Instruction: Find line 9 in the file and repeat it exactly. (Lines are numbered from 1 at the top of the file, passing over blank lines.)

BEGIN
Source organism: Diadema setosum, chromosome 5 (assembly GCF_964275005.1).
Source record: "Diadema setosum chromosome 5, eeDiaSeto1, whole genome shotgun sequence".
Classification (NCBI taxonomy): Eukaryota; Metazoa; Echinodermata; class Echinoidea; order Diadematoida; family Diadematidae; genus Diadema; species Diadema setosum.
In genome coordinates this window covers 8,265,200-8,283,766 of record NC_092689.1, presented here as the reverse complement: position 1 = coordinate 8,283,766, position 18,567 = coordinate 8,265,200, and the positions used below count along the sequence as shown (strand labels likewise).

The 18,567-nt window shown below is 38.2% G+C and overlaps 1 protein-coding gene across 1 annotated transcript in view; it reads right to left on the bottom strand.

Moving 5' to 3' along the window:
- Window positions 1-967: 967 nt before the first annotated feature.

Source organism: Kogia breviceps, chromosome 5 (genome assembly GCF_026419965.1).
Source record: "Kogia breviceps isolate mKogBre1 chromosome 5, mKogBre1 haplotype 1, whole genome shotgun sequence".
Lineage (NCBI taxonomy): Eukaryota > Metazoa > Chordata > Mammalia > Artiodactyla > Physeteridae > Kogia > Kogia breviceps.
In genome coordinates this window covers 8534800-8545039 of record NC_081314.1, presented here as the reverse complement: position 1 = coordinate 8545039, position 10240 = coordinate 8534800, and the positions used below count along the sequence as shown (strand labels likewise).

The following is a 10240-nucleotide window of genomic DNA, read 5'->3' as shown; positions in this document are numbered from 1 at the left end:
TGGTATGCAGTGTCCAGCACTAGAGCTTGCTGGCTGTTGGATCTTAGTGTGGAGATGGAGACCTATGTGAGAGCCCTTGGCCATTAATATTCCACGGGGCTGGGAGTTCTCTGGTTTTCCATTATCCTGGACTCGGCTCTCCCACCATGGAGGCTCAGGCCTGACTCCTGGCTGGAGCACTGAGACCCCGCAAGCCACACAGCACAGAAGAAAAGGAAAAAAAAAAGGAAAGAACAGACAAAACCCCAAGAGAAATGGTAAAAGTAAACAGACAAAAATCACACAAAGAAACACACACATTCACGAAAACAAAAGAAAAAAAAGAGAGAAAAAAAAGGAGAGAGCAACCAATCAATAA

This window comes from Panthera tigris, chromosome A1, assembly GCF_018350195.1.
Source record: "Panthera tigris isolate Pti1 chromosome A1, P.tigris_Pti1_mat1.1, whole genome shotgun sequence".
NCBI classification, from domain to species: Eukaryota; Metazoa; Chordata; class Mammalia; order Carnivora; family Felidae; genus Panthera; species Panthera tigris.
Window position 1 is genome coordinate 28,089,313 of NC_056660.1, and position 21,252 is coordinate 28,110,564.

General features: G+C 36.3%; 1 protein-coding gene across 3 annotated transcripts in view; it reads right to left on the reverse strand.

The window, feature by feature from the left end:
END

Source record: "Kogia breviceps isolate mKogBre1 chromosome 5, mKogBre1 haplotype 1, whole genome shotgun sequence".